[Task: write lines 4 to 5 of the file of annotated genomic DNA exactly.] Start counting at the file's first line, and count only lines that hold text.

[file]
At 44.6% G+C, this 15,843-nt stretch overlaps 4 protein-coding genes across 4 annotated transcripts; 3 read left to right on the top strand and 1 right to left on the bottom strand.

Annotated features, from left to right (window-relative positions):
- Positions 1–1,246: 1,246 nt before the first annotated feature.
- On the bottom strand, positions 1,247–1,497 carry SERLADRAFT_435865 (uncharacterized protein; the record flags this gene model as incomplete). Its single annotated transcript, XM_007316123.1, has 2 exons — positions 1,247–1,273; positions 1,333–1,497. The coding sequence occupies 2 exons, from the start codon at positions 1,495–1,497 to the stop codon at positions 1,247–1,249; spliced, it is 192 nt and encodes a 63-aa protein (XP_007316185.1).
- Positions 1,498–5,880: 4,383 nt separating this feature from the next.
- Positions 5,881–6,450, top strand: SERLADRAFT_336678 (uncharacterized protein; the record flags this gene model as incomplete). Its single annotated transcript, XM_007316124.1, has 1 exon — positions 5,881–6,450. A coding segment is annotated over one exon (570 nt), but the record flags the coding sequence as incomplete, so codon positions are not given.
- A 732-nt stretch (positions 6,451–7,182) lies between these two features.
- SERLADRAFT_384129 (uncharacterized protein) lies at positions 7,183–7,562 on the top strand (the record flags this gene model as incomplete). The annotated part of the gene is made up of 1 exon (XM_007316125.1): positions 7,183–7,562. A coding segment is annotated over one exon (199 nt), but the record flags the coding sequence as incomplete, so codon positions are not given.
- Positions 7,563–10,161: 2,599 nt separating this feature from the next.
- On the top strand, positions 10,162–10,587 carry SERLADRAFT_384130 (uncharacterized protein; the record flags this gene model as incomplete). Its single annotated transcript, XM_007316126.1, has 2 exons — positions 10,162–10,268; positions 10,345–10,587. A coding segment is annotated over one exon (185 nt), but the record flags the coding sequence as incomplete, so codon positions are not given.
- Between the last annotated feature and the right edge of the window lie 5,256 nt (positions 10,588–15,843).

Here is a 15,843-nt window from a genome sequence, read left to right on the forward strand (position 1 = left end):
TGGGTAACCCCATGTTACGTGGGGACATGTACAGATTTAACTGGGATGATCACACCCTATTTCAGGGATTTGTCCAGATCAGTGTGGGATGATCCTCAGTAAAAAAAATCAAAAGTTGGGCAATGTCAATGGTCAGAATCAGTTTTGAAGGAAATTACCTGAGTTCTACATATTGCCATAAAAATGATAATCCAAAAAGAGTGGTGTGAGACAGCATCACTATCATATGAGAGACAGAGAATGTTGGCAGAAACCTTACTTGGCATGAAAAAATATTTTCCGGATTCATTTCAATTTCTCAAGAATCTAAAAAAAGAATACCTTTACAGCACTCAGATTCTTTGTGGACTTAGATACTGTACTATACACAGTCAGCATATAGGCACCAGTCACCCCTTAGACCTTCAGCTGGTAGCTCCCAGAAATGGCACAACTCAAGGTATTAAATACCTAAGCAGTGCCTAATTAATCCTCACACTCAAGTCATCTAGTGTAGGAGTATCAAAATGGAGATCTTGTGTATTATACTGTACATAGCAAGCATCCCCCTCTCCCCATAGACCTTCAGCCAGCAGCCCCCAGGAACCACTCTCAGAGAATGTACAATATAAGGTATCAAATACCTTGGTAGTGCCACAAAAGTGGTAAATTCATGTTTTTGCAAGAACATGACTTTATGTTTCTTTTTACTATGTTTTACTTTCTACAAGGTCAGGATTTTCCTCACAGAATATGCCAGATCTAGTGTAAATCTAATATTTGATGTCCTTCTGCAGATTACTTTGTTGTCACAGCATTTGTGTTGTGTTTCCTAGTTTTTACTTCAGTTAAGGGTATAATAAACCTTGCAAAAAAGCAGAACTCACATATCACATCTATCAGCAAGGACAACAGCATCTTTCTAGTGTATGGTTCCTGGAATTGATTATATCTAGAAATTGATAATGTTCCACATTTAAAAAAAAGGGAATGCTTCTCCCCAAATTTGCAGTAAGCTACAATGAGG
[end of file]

- On the bottom strand, positions 1,247–1,497 carry SERLADRAFT_435865 (uncharacterized protein; the record flags this gene model as incomplete). Its single annotated transcript, XM_007316123.1, has 2 exons — positions 1,247–1,273; positions 1,333–1,497. The coding sequence occupies 2 exons, from the start codon at positions 1,495–1,497 to the stop codon at positions 1,247–1,249; spliced, it is 192 nt and encodes a 63-aa protein (XP_007316185.1).
- Positions 1,498–5,880: 4,383 nt separating this feature from the next.